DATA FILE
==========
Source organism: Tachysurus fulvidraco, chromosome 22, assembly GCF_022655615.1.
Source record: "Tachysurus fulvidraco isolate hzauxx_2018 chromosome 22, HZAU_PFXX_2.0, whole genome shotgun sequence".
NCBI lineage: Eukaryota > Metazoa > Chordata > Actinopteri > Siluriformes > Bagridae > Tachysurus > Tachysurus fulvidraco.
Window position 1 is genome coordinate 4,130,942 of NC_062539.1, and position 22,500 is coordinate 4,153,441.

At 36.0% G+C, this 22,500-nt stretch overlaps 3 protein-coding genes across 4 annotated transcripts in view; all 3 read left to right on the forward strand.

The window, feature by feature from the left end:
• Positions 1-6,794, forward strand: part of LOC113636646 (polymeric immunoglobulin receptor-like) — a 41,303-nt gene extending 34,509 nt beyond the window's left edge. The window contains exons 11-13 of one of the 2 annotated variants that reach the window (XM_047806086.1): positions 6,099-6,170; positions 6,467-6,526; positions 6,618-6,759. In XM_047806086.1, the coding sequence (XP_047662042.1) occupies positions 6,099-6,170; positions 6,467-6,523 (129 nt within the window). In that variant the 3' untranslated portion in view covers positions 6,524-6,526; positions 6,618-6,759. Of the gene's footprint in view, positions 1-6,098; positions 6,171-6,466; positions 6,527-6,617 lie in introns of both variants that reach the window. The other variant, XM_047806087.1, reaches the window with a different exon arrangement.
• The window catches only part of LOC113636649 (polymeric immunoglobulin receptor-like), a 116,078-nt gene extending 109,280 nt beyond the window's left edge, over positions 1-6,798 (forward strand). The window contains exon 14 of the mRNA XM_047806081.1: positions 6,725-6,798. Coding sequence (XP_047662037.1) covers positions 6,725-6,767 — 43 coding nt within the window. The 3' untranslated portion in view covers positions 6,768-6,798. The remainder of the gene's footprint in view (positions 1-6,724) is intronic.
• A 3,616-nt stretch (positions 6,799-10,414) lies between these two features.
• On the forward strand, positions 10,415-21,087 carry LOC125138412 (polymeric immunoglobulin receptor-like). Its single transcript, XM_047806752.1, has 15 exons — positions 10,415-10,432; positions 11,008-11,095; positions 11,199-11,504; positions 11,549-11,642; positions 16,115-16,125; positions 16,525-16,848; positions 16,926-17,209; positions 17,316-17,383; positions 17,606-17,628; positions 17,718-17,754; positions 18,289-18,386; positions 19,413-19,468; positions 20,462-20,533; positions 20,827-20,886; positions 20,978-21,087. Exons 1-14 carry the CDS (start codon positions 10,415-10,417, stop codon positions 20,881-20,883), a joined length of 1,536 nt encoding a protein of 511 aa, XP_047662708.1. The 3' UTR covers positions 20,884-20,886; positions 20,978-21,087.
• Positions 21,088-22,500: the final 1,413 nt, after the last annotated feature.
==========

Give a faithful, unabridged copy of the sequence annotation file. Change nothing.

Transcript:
Source organism: Tachysurus fulvidraco, chromosome 22, assembly GCF_022655615.1.
Source record: "Tachysurus fulvidraco isolate hzauxx_2018 chromosome 22, HZAU_PFXX_2.0, whole genome shotgun sequence".
NCBI lineage: Eukaryota > Metazoa > Chordata > Actinopteri > Siluriformes > Bagridae > Tachysurus > Tachysurus fulvidraco.
Window position 1 is genome coordinate 4,130,942 of NC_062539.1, and position 22,500 is coordinate 4,153,441.

At 36.0% G+C, this 22,500-nt stretch overlaps 3 protein-coding genes across 4 annotated transcripts in view; all 3 read left to right on the forward strand.

The window, feature by feature from the left end:
• Positions 1-6,794, forward strand: part of LOC113636646 (polymeric immunoglobulin receptor-like) — a 41,303-nt gene extending 34,509 nt beyond the window's left edge. The window contains exons 11-13 of one of the 2 annotated variants that reach the window (XM_047806086.1): positions 6,099-6,170; positions 6,467-6,526; positions 6,618-6,759. In XM_047806086.1, the coding sequence (XP_047662042.1) occupies positions 6,099-6,170; positions 6,467-6,523 (129 nt within the window). In that variant the 3' untranslated portion in view covers positions 6,524-6,526; positions 6,618-6,759. Of the gene's footprint in view, positions 1-6,098; positions 6,171-6,466; positions 6,527-6,617 lie in introns of both variants that reach the window. The other variant, XM_047806087.1, reaches the window with a different exon arrangement.
• The window catches only part of LOC113636649 (polymeric immunoglobulin receptor-like), a 116,078-nt gene extending 109,280 nt beyond the window's left edge, over positions 1-6,798 (forward strand). The window contains exon 14 of the mRNA XM_047806081.1: positions 6,725-6,798. Coding sequence (XP_047662037.1) covers positions 6,725-6,767 — 43 coding nt within the window. The 3' untranslated portion in view covers positions 6,768-6,798. The remainder of the gene's footprint in view (positions 1-6,724) is intronic.
• A 3,616-nt stretch (positions 6,799-10,414) lies between these two features.
• On the forward strand, positions 10,415-21,087 carry LOC125138412 (polymeric immunoglobulin receptor-like). Its single transcript, XM_047806752.1, has 15 exons — positions 10,415-10,432; positions 11,008-11,095; positions 11,199-11,504; positions 11,549-11,642; positions 16,115-16,125; positions 16,525-16,848; positions 16,926-17,209; positions 17,316-17,383; positions 17,606-17,628; positions 17,718-17,754; positions 18,289-18,386; positions 19,413-19,468; positions 20,462-20,533; positions 20,827-20,886; positions 20,978-21,087. Exons 1-14 carry the CDS (start codon positions 10,415-10,417, stop codon positions 20,881-20,883), a joined length of 1,536 nt encoding a protein of 511 aa, XP_047662708.1. The 3' UTR covers positions 20,884-20,886; positions 20,978-21,087.
• Positions 21,088-22,500: the final 1,413 nt, after the last annotated feature.